Homeschooling isn’t easy. There are so many concerns that we have. “Am I forgetting anything?” “I was always bad at math. How will I be able to teach it?” “Will my kids make friends if they aren’t at school with them.” But it becomes even more difficult when we live in a state or country that has strict regulations about how we are allowed to homeschool.
I live in one of these places. France currently has a constitution allowing for all people the right to homeschool. But in recent years, they have begun a campaign to slowly make it more difficult. As of now, letters of intent are required with bi-annual visits from a representative of the mayor’s office where you reside. And annual inspections from the education department. You can read more about the current laws in my post Homeschooling in France. We may soon be forced to have these inspections for our children as young as 3 years old if the current proposed law passes. There is even talk of making permission a requirement before even starting.
So how do you homeschool when you have these restrictions?
These tips will focus more on homeschooling in the United States but can be used, for the most part, anywhere in the world.
- Know the Laws
The first thing you need is to know what the actual laws are in your state. There are many ways to go about this. You can do a Google search for it. Or you can visit the website for the HSLDA (Home School Legal Defense Association). They have the current legal requirements for all 50 states. This is important to know so that you can defend yourself if the need ever arises.
- Know Your State’s Rules and Regulations
This goes along with the laws but refers more to the individual steps required by the agencies in charge of homeschooling. For example, the laws here in France are such that we are free to homeschool as long as we send letters of intent to the mayor’s office and the educational department. We then have the home visit and the inspection. The rules and regulations are how those two meetings are to be conducted in regard to these legal requirements. “What are they going to ask?” or “What information do I need to provide?” are answered here.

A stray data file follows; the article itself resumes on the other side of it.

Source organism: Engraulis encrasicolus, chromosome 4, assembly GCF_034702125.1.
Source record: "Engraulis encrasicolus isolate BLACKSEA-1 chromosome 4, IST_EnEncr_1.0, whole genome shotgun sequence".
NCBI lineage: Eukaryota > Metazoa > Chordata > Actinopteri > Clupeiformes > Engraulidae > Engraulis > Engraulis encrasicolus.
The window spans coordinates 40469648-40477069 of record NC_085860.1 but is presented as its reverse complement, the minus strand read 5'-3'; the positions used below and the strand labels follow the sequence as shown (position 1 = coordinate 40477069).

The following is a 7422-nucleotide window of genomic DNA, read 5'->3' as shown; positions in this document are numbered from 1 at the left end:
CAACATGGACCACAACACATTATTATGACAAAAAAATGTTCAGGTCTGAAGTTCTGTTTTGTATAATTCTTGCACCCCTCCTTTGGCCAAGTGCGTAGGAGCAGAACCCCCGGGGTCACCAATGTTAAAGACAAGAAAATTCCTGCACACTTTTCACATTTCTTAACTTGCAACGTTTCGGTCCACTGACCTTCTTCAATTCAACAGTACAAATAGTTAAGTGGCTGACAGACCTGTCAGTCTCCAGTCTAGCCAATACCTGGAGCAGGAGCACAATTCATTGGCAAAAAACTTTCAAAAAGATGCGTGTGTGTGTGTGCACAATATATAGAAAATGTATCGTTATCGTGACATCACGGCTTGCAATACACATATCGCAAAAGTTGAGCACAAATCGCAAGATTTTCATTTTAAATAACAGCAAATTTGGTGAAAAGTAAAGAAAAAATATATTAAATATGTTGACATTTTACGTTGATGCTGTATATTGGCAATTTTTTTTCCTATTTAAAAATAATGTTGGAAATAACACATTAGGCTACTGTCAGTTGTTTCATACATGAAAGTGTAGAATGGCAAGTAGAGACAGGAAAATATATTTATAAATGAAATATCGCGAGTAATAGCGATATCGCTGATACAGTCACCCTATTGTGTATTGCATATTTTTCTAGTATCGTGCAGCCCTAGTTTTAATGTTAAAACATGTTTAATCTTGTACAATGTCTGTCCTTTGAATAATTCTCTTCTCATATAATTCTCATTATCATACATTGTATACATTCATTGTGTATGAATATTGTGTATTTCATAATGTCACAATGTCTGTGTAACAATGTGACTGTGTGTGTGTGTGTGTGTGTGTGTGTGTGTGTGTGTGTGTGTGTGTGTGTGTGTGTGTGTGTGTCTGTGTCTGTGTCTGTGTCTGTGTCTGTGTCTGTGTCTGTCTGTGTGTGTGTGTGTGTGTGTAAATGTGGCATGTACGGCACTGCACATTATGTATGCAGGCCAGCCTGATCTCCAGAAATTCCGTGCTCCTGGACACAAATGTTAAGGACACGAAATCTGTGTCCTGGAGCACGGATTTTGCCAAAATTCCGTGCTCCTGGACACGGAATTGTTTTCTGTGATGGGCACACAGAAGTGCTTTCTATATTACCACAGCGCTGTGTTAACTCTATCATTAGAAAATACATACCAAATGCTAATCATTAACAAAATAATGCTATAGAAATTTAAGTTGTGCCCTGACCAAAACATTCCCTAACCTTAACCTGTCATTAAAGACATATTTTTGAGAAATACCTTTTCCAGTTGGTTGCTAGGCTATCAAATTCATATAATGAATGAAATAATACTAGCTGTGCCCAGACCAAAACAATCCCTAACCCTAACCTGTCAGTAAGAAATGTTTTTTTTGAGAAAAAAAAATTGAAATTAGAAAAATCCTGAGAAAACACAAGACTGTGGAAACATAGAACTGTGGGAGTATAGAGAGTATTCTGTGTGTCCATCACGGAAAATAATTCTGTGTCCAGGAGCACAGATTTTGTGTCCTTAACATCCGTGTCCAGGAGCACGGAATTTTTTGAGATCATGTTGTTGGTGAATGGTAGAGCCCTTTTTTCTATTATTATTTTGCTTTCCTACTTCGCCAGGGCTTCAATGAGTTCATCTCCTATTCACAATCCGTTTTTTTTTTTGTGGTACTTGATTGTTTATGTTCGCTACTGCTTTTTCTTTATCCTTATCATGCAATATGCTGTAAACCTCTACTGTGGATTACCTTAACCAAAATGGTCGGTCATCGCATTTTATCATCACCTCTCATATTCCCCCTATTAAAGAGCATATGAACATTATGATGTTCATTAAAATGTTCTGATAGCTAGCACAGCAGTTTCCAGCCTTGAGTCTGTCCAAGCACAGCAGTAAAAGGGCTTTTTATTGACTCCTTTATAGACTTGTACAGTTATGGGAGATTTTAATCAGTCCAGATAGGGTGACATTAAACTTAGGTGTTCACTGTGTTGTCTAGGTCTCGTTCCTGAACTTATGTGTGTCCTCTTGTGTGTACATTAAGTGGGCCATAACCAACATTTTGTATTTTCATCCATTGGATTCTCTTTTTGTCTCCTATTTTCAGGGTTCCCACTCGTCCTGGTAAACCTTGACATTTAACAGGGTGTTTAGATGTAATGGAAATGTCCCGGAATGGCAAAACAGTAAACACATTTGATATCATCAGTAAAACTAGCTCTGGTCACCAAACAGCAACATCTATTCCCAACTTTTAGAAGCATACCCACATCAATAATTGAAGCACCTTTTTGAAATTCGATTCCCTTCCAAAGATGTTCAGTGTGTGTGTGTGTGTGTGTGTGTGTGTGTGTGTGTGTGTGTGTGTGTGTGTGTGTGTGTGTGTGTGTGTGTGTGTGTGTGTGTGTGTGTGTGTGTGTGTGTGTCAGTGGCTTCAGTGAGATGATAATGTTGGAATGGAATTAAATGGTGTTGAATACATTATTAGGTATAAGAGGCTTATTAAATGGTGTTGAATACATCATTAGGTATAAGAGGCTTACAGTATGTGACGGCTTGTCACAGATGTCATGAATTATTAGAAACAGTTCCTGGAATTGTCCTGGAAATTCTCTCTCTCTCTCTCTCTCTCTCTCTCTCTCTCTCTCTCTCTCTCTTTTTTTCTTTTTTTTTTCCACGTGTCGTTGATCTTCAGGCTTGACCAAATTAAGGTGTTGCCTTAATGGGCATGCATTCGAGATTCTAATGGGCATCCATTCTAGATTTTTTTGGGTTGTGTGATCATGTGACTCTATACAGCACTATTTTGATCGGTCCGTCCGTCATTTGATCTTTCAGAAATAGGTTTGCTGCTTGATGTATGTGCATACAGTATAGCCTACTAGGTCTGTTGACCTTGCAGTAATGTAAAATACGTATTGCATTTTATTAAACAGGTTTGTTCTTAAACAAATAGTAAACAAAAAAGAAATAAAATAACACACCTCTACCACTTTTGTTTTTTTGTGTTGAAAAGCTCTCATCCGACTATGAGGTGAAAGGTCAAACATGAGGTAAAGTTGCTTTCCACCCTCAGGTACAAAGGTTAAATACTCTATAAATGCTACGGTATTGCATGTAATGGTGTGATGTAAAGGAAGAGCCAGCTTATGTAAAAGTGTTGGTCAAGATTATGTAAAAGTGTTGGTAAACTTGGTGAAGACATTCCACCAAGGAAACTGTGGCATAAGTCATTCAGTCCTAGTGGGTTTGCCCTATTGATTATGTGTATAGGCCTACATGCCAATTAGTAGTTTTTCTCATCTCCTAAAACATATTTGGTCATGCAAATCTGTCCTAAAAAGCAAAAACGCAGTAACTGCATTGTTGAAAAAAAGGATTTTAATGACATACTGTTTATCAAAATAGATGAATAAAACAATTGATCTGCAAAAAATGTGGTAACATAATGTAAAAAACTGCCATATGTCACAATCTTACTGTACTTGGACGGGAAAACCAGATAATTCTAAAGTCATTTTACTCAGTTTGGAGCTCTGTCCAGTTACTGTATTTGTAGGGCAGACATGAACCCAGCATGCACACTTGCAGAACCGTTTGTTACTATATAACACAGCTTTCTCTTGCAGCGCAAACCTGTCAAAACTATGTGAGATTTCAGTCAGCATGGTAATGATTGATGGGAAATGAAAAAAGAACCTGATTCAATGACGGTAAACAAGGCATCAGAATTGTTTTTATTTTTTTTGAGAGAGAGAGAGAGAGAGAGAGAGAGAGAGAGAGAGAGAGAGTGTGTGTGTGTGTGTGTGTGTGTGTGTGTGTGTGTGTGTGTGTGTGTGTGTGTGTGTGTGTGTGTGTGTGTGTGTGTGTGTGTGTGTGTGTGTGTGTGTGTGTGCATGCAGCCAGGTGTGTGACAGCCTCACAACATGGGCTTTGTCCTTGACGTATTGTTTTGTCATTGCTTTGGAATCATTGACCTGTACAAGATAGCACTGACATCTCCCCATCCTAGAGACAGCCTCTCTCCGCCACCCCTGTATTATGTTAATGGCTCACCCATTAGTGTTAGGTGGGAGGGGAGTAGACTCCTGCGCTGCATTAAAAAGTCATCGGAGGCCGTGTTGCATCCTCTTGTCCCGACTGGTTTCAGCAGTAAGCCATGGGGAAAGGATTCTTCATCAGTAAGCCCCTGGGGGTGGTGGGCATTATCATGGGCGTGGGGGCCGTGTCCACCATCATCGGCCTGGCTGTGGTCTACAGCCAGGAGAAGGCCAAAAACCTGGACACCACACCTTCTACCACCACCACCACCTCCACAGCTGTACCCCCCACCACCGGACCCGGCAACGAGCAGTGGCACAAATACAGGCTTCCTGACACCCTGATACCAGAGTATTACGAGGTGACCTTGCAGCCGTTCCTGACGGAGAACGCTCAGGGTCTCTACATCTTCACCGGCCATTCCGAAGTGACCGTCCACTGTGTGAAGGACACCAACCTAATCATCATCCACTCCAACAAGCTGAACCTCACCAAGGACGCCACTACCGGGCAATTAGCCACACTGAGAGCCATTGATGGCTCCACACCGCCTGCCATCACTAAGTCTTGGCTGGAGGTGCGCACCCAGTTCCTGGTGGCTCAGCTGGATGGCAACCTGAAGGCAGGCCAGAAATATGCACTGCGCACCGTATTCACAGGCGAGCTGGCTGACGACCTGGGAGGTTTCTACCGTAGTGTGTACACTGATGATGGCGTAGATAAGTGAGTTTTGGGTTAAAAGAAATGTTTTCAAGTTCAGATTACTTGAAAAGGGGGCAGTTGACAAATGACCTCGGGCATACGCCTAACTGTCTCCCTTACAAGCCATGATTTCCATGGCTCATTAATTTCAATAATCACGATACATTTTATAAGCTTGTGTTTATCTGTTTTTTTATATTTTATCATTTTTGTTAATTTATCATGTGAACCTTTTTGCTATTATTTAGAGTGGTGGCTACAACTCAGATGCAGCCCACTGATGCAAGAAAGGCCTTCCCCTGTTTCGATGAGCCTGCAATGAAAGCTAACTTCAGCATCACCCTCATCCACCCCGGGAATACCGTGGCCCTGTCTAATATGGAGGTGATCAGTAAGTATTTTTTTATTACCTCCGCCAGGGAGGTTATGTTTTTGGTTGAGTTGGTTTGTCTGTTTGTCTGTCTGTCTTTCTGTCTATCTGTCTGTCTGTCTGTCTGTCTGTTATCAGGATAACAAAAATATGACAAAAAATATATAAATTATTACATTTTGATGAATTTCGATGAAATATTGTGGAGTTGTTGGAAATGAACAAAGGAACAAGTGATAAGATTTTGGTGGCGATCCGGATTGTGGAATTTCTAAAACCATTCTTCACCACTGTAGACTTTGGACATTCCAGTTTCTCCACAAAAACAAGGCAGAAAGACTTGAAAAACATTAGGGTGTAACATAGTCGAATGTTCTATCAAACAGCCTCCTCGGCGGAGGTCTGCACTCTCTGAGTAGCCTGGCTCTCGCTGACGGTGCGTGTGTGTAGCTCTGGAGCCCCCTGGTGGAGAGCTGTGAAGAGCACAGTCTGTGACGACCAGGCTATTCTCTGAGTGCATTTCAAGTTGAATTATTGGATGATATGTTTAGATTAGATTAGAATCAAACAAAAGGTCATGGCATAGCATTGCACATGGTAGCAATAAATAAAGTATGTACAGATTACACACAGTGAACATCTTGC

Know Your Rights
You could lump this in with knowing the laws and regulations. But I feel it is important to assert that we have, first and foremost, the right to educate our children in the way we see fit. God even gives us this responsibility in Proverbs 22:6 “Train up a child in the way he should go: and when he is old, he will not depart from it.” And in Ephesians 6:4 “And, ye fathers, provoke not your children to wrath: but bring them up in the nurture and admonition of the Lord.” So make sure you know what your rights are.
Join a Homeschool Group (HSLDA) For Legal Aid
However, just knowing your legal rights and responsibilities is not enough. Rather than wait for legal trouble to find some legal aid, be proactive and join a group like HSLDA. Even if you don’t need it. Especially if you don’t need it. It is always better to be prepared.
Join a Co-op or Group for Homeschoolers
Meet up with other homeschooling families in the area as often as you can. As the saying goes, there is strength in numbers. Be supported by those who understand your choices. And give your children the chance to hang out with kids “just like them.” This is especially important if you do have state regulations to follow. They will be your network of who to watch out for, what to expect, and various other resources to help you pass any tests or inspections. And it’s just plain fun for everyone!